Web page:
I agree. I support OWS. The port shut downs, if they weren't supported by the affected workers, then the general public would not be able to see the connection to the targeted one percent. They just identify with lost wages. In Tacoma OWS did not shut down the port as the union was not in support of it. Flyers were passed out. I think OWS should focus on a few clear issues where they can affect change, and where the population is already in support, as they develop their philosophy for how to make the whole economic political system support the good of the people. One issue the majority seems to agree is: increase of taxes on wealthy. Occupy congress, occupy congressional phones, email, mail, etc. until congress implements the will of the people. Then move on to issue 2, campaign finance reform, get the lobbyists and billionaires and all the money in the campaigns out, and have some sort of equal playing field, where the campaigns are all paid from some common fund, getting equal amounts. And as the above persons said, being seen on the side of good causes don't hurt: supporting the downtrodden through some OWS events. And why can't OWS have a news website to post clearly, research-based "news" and where they can boast some positive impacts on society. OWS has the philosophy. Now they need to have some actions with clear beneficial outcomes for society. I am sure there are progressive churches and other established groups they can partner with. The message needs to be more down-to-earth for busy Americans, the 99 percent who are trying to get by, and do not believe intellectuals and politicians, and the rich, have any stake in their day to day struggles to put food on the table. Todays news said almost one half Americans are in poverty http://www.thenewstribune.com/2011/12/14/1945704/census-shows-1-in-2-people-are.html#storylink=misearch http://www.thenewstribune.com/2010/09/22/1351514/making-sense-of-poverty-numbers.html#storylink=misearch http://www.thenewstribune.com/2010/05/28/1204005/percentage-of-high-poverty-schools.html#storylink=misearch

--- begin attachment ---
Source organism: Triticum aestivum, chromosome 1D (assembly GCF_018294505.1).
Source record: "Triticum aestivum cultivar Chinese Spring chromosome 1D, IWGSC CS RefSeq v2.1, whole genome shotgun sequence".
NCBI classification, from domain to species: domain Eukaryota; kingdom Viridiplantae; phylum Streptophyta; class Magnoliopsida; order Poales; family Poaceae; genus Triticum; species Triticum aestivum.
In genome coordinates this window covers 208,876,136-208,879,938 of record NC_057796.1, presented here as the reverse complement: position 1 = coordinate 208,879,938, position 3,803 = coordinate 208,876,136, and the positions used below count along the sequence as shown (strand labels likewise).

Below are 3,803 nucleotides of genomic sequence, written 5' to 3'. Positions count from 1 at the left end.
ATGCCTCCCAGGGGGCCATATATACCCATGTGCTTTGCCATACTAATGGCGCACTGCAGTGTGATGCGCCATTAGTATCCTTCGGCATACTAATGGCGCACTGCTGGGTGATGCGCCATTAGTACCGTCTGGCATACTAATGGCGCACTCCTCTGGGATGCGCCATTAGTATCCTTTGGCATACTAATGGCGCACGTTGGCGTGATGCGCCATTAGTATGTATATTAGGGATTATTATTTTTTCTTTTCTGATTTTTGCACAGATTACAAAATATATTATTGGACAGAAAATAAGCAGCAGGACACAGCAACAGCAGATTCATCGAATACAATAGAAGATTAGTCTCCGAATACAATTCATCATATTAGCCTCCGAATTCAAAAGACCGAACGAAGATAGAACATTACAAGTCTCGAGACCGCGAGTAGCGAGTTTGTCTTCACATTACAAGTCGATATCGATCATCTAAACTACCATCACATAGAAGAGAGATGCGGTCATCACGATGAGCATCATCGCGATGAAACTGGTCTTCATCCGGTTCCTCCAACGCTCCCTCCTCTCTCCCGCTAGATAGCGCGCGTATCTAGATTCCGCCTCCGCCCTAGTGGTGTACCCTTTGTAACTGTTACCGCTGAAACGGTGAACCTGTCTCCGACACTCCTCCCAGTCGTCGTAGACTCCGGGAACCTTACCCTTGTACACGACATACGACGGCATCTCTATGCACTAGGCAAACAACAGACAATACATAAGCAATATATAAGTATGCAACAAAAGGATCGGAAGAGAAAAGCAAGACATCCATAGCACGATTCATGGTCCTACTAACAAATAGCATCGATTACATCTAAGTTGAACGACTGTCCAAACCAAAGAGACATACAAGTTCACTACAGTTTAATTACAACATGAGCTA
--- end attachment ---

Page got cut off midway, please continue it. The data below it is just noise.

We need to keep things clear and simple for the masses who have been massacred financially by the 1 percent in the past 30 years. Strikes that negatively impact truckers and workers, kind of goes against the message. But if OWS has daily "marches"and rallies, on the capital steps, that should make the news and not be so controversial, as long as there are clear doable steps that are being advocated for, and can be achieved with legislation and pressure on legislators to see OWS is not going away. Occupy tutoring needy kids in schools. Many parents are trying to survive, and they don't have many resources left for their kids, unfortunately.